Veils of Tears Frame Lives In Kandahar - "Kandahar" Review
By Elvis Mitchell The New York Times
"Kandahar" is bound to attract potential audiences, if only because it may be the only film whose name gets more mentions than Harry Potter on CNN. Though the Iranian director Mohsen Makhmalbaf's picture was filmed long before today's breaking news from Afghanistan, it is worthy of some attention because it happens to portray the culture -- specifically the treatment of women in that Taliban stronghold -- in forceful and dramatic terms.
An Afghan journalist, Nafas (Nelofer Pazira), who left Afghanistan and is now based in Canada, goes back home to find her troubled sister. Mr. Makhmalbaf isn't much of a storyteller, and Ms. Pazira is more than his equal in her lack of acting ability. She looks slightly distracted when staring into the camera; she seems to be waiting for instructions to change expression to come over an ear piece, and the instructions never quite get there. Yet she has the command of someone who is accustomed to sitting before the camera and holds positions as if she were born to be there, which makes her the film's star by sheer power of concentration. (In real life Ms. Pazira, who grew up in Kabul, is a Canadian television journalist.) To say that she doesn't lend a great deal of emotional credibility to "Kandahar," which opens today at the Lincoln Plaza, is an understatement.
As Nafas slips into Afghanistan to begin her search, she runs into a number of situations that almost make the movie seem to be taking place on a back lot, a dreamy Never-was Land where each scene is a setup for another surprise. (The movie was filmed in Iran.) But the bleached, sun-beaten landscapes are undeniably real, as are the hardships that the women suffer as they battle to survive the inhospitable land and the rigidity of the Taliban. Children play and pray while machine guns, worn and obviously used, sit near their feet. Desperation has a ghostly presence here: it's never spoken, but we can feel it nonetheless, and it's a part of the everyday life in the encampments where these women live.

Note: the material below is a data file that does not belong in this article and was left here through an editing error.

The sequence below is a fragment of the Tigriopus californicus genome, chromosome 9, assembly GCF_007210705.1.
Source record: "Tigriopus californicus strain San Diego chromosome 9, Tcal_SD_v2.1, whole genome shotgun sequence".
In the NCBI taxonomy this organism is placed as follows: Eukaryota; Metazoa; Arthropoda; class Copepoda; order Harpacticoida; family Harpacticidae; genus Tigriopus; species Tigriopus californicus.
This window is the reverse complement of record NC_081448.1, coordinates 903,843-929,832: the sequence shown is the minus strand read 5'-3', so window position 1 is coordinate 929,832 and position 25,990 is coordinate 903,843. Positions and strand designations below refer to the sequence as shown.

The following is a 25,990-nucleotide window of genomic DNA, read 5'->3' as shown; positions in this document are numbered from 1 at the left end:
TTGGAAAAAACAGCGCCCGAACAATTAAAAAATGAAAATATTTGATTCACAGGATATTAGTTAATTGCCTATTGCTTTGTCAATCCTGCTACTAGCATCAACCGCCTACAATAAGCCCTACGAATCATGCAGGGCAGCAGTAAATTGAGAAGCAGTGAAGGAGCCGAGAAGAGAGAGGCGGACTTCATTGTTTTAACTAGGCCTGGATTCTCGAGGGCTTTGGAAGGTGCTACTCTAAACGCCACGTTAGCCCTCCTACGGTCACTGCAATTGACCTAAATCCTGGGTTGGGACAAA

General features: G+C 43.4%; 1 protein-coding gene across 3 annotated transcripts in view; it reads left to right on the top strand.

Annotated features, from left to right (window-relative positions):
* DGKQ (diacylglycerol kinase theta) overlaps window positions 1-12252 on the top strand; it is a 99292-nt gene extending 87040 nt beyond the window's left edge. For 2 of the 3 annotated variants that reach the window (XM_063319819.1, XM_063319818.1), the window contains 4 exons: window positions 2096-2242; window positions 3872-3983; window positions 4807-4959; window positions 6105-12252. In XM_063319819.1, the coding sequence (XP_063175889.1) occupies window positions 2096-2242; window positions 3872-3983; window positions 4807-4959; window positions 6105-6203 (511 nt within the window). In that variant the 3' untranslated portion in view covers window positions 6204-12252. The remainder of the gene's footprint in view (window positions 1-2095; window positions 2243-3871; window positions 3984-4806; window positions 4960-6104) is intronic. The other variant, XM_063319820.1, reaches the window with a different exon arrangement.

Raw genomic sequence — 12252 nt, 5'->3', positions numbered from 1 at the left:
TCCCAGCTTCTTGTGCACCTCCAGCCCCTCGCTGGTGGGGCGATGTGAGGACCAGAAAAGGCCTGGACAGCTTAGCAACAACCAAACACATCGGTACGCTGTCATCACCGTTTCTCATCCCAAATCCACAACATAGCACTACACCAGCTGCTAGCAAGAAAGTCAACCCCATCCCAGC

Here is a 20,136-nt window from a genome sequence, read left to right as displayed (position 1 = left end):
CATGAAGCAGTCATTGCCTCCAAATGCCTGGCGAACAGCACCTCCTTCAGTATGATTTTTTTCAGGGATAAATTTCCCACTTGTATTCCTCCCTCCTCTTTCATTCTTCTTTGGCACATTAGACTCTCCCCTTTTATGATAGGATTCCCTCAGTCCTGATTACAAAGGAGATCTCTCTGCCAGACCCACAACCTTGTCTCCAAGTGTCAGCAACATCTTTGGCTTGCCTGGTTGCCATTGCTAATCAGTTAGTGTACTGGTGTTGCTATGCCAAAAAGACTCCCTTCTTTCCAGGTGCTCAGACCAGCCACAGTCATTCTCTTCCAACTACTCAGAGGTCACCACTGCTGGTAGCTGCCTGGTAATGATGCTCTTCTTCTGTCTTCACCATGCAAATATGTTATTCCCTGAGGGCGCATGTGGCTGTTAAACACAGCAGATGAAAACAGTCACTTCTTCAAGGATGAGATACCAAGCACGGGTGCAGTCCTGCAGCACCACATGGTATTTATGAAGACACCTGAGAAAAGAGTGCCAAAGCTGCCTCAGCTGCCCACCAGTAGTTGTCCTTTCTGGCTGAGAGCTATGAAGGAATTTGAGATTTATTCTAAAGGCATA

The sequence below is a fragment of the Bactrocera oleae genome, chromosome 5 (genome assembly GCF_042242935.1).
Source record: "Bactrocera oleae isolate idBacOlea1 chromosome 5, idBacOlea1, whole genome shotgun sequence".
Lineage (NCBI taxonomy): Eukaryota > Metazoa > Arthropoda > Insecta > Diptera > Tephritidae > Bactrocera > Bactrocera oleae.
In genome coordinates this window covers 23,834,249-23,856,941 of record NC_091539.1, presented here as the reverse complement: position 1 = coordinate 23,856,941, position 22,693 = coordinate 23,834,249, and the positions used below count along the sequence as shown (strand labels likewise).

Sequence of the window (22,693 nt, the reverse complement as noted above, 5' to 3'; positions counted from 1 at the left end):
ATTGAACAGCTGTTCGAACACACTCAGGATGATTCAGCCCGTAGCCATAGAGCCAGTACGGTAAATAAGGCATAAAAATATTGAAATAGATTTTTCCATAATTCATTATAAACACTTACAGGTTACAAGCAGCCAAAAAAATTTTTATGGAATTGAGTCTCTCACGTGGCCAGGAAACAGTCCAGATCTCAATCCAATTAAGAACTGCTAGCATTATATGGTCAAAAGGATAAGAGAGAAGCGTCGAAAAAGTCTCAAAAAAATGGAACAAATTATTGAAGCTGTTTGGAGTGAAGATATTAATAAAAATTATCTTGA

Nafas meets a doctor who treats women in a most unusual fashion, at least to Westerners, and who isn't what he seems. He talks to his female patients while they're under a sheet -- he views them through a hole -- and the low-key assurance in his voice is a marvelous contradiction to the strangeness of the situation. By this point Ms. Pazira's vacant stare has become a part of the texture of Kandahar: you almost can't imagine anybody else -- certainly not someone who might actually react to these unusual proceedings -- as the lead.
On this level the director displays talent by providing notes of absurdity and unforgettable visuals. Somehow it's as if he is cognizant that his star, and most of the rest of the cast, for that matter, simply can't carry a scene. His compensatory touches have a jaw-dropping power: for example a shot of prosthetic limbs parachuting onto the bleak desert landscape as scores of handicapped men on crutches await the legs as they fall from the sky. When he pulls off things like this, "Kandahar" feels like a Magritte painting rendered in sand tones, and your eyes are drawn to the screen.
There aren't enough of these moments, though, and Mr. Makhmalbaf lessens their power by repeating them. He knows he is dealing with a hot, potent subject, and he has an eye for astonishing imagery, which he integrates into "Kandahar" in such a way that the film occasionally succeeds on its own made-under-a-full-moon terms: it's a wide-screen daydream. But the way the film works defeats any melodramatic urgency in this tale of enduring punishment. The awful moments he creates have the time-delay impact of a nightmare: the potency of the horrors hit and linger after the freakishness of an image or a moment fades away and the creeping realization of exactly what you've just witnessed finally hits you. Sometimes that impact comes like a blow to the back of the head.
Originally Published December 14, 2001
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